The teammate of Conor McGregor who was the target when Khabib Nurmagomedov shockingly leaped from the cage at UFC 229 is denying that he incited the Russian fighter with an anti-Muslim slur. Dillon Danis described reports that he made the comments as a “smear,” and he said Wednesday that an official investigation into the ensuing melee would vindicate him.
Danis, McGregor’s jiu-jitsu coach and an MMA fighter in his own right, was working Saturday as one of the Irish fighter’s cornermen when Nurmagomedov punctuated his successful UFC lightweight title defense by climbing out of the Octagon and jumping into the crowd seated nearby. After being led away from the skirmish, Nurmagomedov had his $2 million purse withheld by the Nevada State Athletic Commission pending an inquiry into the incident, and three of his teammates, some of whom got into the cage and attacked McGregor, were arrested, then released when the latter declined to press charges.
According to a report Monday by TMZ Sports, which cited a “ringside witness,” Danis had enraged Nurmagomedov by calling him a “f—-ing Muslim rat” toward the end of the bout. The witness told the website that Nurmagomedov, a practicing Sunni Muslim, “shot a death stare right at Dillon” between the second and third rounds after hearing some of the insults Danis was allegedly hurling at him.
“Khabib fans are attempting to smear me in an effort to justify his actions,” Danis said in a statement published by ESPN. “I have never and would never denigrate anyone’s religion. I look forward to the results of the Nevada Gaming Commission investigation which will reject this [B.S.] claim and put the blame where it belongs.”
In an update to its report, TMZ noted that representatives of Danis had told the website that he “absolutely did NOT fire the slur” at Nurmagomedov, and that “the witness we spoke with is dead wrong.” However, TMZ claimed that it spoke to “multiple groups of people who were sitting very close” to Danis, who insisted that “they heard him shouting insults” at the Russian.
[Melee at UFC 229 after Nurmagomedov chokes out McGregor]
In a post-fight news conference on Saturday, Nurmagomedov apologized for his behavior but wondered aloud why more wasn’t being made of what he saw as unacceptable comments McGregor made during the pre-fight buildup.
“He talk about my religion. He talk about my country. He talk about my father,” Nurmagomedov said then of McGregor, adding, “This is a respect sport, this is not a trash-talking sport. … You cannot talk about religion, you cannot talk about a nation, you cannot talk about this stuff. For me, this is very important.”
Nurmagomedov was referring to verbal jabs from McGregor that included the epithet, “Dagestani rat,” as well as his father being called a “quivering coward” in a social media post by the Irishman. In addition, McGregor tauntingly offered whiskey to Nurmagomedov and called his Egypt-born manager, Ali Abdelaziz, a “terrorist.”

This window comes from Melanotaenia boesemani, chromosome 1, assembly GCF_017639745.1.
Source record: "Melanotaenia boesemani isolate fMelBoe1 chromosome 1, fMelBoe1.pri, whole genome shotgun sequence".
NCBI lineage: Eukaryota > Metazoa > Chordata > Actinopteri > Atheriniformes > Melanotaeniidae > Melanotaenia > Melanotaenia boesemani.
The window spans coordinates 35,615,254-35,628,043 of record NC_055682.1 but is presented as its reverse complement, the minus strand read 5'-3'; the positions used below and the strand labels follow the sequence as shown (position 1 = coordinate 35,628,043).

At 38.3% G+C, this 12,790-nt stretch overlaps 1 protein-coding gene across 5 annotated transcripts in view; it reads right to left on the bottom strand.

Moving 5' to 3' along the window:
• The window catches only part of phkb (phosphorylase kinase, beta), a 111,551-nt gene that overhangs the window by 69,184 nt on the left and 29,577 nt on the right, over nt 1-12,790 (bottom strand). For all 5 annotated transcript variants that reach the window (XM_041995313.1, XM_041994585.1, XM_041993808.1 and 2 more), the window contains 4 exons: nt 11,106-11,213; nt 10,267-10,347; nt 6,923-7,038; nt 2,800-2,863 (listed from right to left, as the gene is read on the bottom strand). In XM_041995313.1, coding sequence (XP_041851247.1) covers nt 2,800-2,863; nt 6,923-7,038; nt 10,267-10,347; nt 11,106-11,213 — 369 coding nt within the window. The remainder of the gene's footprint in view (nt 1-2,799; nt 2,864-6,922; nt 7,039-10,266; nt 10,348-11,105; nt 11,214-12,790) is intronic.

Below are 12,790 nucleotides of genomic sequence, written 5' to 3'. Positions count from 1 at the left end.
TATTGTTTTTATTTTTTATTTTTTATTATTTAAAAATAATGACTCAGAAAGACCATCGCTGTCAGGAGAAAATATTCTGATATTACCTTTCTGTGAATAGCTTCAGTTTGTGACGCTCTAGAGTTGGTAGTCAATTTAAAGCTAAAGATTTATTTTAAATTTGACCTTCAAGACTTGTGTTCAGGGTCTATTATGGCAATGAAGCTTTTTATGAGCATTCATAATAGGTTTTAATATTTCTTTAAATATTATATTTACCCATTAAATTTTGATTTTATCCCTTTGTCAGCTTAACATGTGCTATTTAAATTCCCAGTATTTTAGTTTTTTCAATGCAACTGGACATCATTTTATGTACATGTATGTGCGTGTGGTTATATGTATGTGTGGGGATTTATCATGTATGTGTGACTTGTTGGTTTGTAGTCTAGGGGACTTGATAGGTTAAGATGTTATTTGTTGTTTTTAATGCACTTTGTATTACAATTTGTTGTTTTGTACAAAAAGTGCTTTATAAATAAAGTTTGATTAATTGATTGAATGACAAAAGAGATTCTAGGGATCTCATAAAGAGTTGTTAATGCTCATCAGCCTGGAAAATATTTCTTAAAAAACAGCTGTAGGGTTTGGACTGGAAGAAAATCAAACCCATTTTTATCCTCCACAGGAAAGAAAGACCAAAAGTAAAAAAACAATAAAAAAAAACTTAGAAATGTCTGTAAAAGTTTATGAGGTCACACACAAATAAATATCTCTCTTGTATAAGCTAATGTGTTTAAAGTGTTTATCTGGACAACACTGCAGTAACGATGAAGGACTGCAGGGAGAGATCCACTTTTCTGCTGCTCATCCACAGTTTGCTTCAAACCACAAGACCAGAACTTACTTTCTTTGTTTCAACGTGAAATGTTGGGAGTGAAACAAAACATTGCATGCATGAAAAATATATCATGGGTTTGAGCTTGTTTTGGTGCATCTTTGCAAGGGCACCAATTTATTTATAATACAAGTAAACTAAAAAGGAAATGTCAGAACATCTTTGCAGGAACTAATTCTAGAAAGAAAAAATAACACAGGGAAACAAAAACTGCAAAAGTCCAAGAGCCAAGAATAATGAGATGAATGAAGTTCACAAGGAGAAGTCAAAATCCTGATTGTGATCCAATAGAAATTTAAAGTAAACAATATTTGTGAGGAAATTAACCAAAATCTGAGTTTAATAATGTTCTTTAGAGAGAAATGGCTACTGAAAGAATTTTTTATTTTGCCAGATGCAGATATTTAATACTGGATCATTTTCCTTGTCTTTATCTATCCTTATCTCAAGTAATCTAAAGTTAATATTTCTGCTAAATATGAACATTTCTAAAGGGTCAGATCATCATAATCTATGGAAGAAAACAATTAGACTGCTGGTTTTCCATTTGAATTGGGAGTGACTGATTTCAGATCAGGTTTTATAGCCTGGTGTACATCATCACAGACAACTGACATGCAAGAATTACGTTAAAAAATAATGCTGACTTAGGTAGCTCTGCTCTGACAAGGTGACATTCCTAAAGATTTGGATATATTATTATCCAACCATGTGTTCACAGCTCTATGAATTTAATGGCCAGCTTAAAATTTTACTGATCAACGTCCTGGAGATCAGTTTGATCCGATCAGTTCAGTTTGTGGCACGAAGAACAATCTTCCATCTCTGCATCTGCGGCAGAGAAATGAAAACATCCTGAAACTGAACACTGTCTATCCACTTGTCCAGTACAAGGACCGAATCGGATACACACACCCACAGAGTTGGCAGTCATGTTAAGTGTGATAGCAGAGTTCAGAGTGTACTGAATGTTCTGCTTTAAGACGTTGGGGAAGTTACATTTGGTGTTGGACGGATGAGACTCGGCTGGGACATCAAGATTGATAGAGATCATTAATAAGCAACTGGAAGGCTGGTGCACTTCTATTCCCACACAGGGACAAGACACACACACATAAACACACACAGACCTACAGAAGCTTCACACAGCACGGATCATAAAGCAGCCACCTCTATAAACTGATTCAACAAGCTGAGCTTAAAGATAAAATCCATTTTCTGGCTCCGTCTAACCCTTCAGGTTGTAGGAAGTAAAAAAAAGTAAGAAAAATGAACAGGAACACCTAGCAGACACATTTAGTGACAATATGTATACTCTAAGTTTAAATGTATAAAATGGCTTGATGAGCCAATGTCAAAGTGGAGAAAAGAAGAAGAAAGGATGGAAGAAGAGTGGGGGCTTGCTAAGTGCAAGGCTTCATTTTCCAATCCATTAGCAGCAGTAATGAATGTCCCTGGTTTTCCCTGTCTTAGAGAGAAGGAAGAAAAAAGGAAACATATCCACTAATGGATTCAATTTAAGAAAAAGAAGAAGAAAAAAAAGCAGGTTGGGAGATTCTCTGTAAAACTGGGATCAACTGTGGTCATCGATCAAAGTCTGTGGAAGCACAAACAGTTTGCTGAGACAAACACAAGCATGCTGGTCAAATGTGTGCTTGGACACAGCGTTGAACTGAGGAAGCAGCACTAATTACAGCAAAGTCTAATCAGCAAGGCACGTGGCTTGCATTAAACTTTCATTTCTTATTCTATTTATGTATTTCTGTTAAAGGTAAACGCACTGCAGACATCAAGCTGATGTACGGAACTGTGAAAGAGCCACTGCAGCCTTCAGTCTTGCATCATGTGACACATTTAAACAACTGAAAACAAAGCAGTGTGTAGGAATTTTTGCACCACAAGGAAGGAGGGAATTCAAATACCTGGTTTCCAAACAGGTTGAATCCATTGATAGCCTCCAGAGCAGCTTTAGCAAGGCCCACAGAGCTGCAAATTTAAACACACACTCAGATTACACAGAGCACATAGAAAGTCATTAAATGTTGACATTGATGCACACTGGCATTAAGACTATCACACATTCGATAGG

While meeting with Nurmagomedov on Wednesday to offer his congratulations in person, Russian President Vladimir Putin said that the fighter’s post-fight actions were unfortunate but also understandable, given the goading he had been receiving.
“Anyone could have jumped [from the cage] in the same way,” Putin said via RT. “If we are attacked from the outside, not only you, we could all jump in such a way … there could be hell to pay.”
“But,” Putin added, “it’s better not to reach that stage.”
That remark reportedly elicited smiles and nods of agreement from the fighter and his father, Abdulmanap Nurmagomedov, who also attended the meeting in the Russian city of Ulyanovsk. The elder Nurmagomedov said earlier this week that he would “impose a punishment tougher than the UFC’s” on his son for sparking the melee, but Putin asked the father not to punish Nurmagomedov “too strictly.”
McGregor had used the Russian president for another one of his attempts to get under Nurmagomedov’s skin, during a September promotional appearance in which it was noted that both fighters attended July’s World Cup final in Moscow. Whereas McGregor, though, was there as a guest of Putin’s — and posted a photo of himself with the president, whom he called “one of the greatest leaders of our time” — Nurmagomedov was elsewhere in the stands of the stadium, and he said at the event that he “never want to take picture with someone,” adding, “Doesn’t matter with president.”
“Are you disrespecting your president Vladimir Putin?” McGregor shouted at Nurmagomedov at the time. “Are you disrespecting your president Vladimir Putin? Then what do you mean by that?!”
On Wednesday, however, Putin was happy to show his respect and admiration for Nurmagomedov’s triumph, calling it “worthy and convincing.” In turn, the fighter said on Instagram that he was “very pleased that my victory brought so much joy to our multinational country,” calling it “our common victory.”
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